Prof. Ernst and a colleague reviewed previous Cochrane reviews.

First, the details.

  • 8 Cochrane reviews were included.
  • All were high quality.

And, the results.

  • 4 reviews concluded that acupuncture is effective for migraines, neck disorders, tension-type headaches, and peripheral joint osteoarthritis.
  • 1 review failed to demonstrate effectiveness of acupuncture for rheumatoid arthritis.
  • 3 reviews were inconclusive for shoulder pain, lateral elbow pain, and low back pain.

The bottom line?

The authors concluded, “Results suggest that acupuncture is effective for some but not all types of pain.”

On the other hand, Dr. Harriet Hall comments, “When a treatment is truly effective, studies tend to produce more convincing results as time passes and the weight of evidence accumulates. When a treatment is extensively studied for decades and the evidence continues to be inconsistent, it becomes more and more likely that the treatment is not truly effective. This appears to be the case for acupuncture. In fact, taken as a whole, the published (and scientifically rigorous) evidence leads to the conclusion that acupuncture is no more effective than placebo.”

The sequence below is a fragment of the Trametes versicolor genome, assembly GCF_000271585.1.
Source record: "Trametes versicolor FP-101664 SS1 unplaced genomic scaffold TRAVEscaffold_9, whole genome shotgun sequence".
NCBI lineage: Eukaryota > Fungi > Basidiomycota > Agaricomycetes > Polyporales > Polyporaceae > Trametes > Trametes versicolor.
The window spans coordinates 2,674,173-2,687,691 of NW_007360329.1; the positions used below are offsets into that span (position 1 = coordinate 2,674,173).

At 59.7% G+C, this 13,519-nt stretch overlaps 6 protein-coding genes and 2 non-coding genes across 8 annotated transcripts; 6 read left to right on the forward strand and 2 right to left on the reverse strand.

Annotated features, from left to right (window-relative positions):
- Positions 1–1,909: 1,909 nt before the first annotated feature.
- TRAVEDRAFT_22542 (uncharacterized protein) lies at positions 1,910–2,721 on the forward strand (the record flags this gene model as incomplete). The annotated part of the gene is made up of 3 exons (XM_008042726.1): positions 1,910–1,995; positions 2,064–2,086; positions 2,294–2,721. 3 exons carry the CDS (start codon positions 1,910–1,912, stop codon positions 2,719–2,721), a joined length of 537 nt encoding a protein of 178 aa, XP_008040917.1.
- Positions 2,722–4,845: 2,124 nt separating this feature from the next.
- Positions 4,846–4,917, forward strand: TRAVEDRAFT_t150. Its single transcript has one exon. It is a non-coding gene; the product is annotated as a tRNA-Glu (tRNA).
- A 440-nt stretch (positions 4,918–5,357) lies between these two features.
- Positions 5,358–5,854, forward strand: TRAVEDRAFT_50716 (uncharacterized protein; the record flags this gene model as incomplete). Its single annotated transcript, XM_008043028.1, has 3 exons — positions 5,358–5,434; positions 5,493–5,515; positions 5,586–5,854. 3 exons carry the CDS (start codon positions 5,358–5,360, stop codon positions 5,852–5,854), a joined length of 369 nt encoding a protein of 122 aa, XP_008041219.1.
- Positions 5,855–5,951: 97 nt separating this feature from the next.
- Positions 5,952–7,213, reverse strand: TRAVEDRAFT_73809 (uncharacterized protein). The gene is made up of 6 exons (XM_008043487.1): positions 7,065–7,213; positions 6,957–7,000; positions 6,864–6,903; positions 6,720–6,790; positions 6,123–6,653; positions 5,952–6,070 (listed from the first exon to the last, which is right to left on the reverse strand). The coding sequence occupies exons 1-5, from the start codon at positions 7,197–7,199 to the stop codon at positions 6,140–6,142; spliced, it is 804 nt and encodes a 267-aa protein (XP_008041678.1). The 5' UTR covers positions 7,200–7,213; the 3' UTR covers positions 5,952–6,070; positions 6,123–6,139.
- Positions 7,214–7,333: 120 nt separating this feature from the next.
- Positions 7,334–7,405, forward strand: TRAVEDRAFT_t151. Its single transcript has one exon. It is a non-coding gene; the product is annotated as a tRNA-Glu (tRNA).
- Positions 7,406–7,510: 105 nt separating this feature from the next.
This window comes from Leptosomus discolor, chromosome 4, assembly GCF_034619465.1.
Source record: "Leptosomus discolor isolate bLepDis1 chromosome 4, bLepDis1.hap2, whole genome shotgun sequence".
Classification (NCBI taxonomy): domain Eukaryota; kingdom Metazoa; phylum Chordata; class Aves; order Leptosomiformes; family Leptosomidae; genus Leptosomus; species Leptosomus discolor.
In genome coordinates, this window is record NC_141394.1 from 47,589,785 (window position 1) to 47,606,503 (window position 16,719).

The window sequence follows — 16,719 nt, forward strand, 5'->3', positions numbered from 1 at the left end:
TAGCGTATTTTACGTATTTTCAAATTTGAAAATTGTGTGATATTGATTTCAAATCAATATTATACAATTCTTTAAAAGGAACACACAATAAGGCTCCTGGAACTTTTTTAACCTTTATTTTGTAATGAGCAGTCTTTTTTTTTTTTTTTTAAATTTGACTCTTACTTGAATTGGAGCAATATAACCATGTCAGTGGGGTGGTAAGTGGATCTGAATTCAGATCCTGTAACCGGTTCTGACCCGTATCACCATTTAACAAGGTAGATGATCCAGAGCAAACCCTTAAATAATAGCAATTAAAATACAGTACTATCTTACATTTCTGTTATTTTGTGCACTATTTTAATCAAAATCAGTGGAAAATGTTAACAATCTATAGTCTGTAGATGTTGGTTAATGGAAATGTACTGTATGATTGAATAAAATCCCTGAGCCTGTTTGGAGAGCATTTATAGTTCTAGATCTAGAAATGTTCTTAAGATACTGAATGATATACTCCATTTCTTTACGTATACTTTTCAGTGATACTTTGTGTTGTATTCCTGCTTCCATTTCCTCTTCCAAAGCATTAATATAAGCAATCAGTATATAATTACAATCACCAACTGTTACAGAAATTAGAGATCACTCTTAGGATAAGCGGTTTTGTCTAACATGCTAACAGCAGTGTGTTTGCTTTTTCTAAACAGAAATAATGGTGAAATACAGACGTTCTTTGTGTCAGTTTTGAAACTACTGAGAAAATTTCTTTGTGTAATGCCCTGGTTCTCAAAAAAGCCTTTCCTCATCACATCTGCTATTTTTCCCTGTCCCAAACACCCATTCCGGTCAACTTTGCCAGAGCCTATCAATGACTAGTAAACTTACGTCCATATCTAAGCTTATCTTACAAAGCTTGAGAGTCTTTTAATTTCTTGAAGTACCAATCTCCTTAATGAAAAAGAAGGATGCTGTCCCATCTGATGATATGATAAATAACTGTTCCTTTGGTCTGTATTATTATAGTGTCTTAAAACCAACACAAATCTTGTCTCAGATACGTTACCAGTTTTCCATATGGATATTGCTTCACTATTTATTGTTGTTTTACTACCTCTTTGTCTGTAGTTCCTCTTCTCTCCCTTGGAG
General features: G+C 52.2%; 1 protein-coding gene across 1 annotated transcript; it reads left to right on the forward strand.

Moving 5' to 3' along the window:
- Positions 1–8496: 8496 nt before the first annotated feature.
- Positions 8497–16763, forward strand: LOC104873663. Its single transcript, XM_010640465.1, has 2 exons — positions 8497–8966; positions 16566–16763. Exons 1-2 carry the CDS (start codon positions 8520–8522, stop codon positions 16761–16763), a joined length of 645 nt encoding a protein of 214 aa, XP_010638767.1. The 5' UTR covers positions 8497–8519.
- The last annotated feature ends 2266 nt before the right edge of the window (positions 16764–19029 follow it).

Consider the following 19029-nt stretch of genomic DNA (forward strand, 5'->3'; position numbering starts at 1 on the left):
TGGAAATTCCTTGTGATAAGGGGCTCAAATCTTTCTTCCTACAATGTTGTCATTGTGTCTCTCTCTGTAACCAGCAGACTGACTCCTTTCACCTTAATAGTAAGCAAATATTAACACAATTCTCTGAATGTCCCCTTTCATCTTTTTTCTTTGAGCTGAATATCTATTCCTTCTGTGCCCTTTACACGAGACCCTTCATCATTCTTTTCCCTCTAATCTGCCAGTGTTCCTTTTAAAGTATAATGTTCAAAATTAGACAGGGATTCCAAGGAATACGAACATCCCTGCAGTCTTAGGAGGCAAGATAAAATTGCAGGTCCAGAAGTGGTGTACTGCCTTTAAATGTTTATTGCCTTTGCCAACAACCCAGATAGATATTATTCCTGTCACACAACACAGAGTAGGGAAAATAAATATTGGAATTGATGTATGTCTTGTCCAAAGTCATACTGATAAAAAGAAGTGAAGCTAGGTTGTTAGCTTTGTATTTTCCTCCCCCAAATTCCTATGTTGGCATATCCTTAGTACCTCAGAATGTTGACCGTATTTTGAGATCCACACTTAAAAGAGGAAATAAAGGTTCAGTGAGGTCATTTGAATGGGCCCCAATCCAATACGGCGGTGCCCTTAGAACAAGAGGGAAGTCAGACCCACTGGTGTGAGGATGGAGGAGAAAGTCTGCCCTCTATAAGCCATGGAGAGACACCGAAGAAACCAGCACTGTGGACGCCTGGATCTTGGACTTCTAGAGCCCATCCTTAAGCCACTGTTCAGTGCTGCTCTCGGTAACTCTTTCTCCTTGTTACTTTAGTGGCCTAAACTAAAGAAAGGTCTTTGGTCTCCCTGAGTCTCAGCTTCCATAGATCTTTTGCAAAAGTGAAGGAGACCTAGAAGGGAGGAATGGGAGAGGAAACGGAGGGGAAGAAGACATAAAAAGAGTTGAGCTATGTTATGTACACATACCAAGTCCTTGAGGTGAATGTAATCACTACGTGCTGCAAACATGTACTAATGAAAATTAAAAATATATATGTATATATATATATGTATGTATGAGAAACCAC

That might be harsh considering the conclusions from this review of acupuncture. However, it’s a reasonable position when years of study yield only equivocal results.

3/24/11 19:15 JR

Hi, I’m JR

John Russo, Jr., PharmD, is president of The MedCom Resource, Inc. Previously, he was senior vice president of medical communications at, a complementary and alternative medicine website.